BASE Play RBI is a program offered by the Border Youth Athletic Association.

This program combines athletic development with academic improvement for kids in our economically distressed communities.

I invite you to look them up at

This is better


6 Responses to BASE Play RBI

  1. Anonymous says:

    You do realize that at the bottom of their webpage they are selling $75 a month memberships to their indoor practice facility and several hundred dollar coaching packages with Chihuahua team members? This looks a lot like an organization that cloaks itself as a noble nonprofit while enriching itself via grants and fees. I wonder how much the taxpayers of Clint ISD are getting charged for this “partnership”.


    • anon says:

      nonprofits are big business


    • CSSB says:

      On the other hand, non-profits have bills to pay for their facilities, utilities and staff, and the materials and services they provide.
      I respectfully suggest that Anonymous should check out the facility and the program before he criticizes it.


  2. Anonymous says:

    Perhaps if detailed financial data were presented on their website so actual return on investment could be understood I would have fewer questions. When I see stuff like the Columbia study which apparently asked kids four questions about nutrition and found most could barely answer one, I ask myself if investing millions of dollars in baseball infrastructure (and read their plans page to see the start of a lobbying effort for more public money spent on parks to better support league play) to serve a few hundred kids would be as effective as a less infrastructure heavy program simply focused on mentoring at risk kids. I also find it interesting that no gender data is presented in discussing clients served. Are boys and girls enrolled in the program at equal levels or is this a program that by its nature benefits boys more than girls? Yeah, I know they let girls play now, but given that Major League Baseball doesn’t have female players, girls are less likely to benefit or be attracted to this program and the connection with Major League Baseball is highly touted. Most importantly, the infograph above raises questions. The data suggests that 2017 results were better than 2018 results in terms of academic outcomes(students transitioning to passing grades). What was done differently in 2017? Did expansion of the program negatively impact results? Was there a change in programming that was less effective? Unfortunately, nothing in the reporting on their website answers those questions. It’s just a lot of slick PR talking about how good the program is.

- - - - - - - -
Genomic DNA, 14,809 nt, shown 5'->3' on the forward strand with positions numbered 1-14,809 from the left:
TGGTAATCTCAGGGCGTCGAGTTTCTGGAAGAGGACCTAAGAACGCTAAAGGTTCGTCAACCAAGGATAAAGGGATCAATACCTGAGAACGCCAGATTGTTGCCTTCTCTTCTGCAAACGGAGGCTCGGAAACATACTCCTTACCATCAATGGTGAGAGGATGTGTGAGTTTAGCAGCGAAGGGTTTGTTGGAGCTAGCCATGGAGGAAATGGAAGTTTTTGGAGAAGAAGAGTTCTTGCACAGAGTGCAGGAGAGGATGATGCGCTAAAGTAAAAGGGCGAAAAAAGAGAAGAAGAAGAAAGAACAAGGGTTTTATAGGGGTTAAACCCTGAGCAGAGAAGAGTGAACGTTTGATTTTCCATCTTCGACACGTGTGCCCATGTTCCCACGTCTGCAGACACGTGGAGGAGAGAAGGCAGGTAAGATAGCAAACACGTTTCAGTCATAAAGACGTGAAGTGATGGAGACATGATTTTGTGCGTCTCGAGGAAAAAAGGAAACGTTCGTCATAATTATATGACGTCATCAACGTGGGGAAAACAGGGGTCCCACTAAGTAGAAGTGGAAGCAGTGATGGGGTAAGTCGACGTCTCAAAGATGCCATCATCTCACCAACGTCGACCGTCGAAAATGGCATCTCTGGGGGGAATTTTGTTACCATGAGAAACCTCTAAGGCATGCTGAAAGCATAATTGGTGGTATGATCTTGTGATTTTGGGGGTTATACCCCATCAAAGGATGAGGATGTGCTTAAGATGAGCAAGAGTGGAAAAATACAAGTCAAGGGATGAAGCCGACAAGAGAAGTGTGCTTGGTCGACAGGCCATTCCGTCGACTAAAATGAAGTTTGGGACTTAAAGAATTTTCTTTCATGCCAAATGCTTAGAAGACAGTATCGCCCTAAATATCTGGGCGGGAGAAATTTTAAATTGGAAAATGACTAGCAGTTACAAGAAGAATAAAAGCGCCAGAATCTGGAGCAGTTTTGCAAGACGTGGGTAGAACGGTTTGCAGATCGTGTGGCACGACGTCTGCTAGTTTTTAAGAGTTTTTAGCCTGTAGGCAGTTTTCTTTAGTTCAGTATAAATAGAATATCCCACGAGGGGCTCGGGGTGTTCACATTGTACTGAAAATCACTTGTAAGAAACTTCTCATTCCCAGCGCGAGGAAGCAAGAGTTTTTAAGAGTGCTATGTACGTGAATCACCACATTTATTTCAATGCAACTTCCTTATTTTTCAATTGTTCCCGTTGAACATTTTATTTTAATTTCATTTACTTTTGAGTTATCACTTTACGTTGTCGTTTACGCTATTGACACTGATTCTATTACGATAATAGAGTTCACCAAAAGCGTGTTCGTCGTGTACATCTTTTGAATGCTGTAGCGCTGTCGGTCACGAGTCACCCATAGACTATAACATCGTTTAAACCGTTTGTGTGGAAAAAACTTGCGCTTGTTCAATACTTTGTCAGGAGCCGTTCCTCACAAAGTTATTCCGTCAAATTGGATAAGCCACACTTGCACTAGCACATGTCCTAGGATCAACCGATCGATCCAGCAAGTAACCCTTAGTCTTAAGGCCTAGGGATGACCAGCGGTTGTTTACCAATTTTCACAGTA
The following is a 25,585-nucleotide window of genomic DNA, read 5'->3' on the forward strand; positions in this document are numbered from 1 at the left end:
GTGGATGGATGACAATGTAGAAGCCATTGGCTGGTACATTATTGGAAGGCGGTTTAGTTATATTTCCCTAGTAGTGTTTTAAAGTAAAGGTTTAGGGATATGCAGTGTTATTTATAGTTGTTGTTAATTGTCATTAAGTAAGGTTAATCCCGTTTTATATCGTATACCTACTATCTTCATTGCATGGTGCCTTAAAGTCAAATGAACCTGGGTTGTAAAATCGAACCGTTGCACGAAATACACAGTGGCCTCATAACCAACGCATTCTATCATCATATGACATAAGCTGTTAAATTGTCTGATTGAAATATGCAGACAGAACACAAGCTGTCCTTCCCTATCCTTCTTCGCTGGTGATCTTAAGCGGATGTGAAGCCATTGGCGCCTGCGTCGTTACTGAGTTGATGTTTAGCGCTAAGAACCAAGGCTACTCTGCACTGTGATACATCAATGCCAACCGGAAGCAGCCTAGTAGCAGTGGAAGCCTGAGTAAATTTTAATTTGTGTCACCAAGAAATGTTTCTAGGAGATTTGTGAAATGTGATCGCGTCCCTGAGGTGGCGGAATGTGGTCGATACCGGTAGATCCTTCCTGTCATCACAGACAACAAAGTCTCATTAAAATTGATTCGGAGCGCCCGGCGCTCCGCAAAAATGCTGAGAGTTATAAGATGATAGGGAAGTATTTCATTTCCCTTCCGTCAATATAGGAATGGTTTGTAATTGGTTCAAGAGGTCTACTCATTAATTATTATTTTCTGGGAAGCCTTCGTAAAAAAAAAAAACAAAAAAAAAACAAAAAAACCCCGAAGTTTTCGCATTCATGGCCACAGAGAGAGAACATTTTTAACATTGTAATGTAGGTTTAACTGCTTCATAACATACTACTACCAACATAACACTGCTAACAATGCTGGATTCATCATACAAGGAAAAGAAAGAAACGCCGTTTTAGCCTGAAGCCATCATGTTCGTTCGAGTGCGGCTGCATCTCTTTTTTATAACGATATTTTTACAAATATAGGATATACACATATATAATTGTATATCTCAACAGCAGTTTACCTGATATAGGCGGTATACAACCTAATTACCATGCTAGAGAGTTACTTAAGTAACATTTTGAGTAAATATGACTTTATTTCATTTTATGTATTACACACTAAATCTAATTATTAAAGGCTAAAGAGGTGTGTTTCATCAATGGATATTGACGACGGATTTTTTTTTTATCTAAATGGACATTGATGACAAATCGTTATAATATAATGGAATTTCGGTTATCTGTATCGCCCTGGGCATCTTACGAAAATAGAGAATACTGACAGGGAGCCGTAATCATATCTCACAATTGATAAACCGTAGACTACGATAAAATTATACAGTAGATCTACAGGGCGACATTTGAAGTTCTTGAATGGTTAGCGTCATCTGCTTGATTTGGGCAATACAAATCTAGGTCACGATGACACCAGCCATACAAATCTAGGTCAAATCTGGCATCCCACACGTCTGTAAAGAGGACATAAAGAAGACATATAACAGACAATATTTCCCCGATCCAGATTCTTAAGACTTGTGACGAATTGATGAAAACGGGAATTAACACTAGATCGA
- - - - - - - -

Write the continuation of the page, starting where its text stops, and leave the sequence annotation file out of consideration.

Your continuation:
• CSJSOB says:

      All the questions posted by Anonymous are valid. But, can you imagine the cost for the organization in question to post all that information on its website?

      But, like a petulant millennial, Anonymous expects it ALL — NOW and for FREE. (Suggestion: How about asking to meet with the Executive Director for the organization? Expend some effort. Don’t expect to be spoon-fed.)

      His last sentence indicates that his DISLIKE button is in over-drive. And I thought I was a Cynical, Sarcastic, Judgmental, SOB.

      At this point, I will follow George Bernard Shaw’s advice about wrestling with a pig.

      Time to disengage and actually do something.


      • Anonymous says:

        It’s a nonprofit that apparently feeds at the public money trough via schools so asking for transparency in financial reporting shouldn’t be an issue. And as to the cost issue, entities that are dependent on grants and public funds are required to do detailed metrics reporting to justify the money they get from the larger entities they receive money from. Most legitimate nonprofits these days publish a detailed annual report at least online to allow contributors to better understand how funds are used. This isn’t a special effort, it is just a sharing of data they already have to collect. Lack of transparency is a red flag. It kind of surprises me that CSJSOB wouldn’t realize that.


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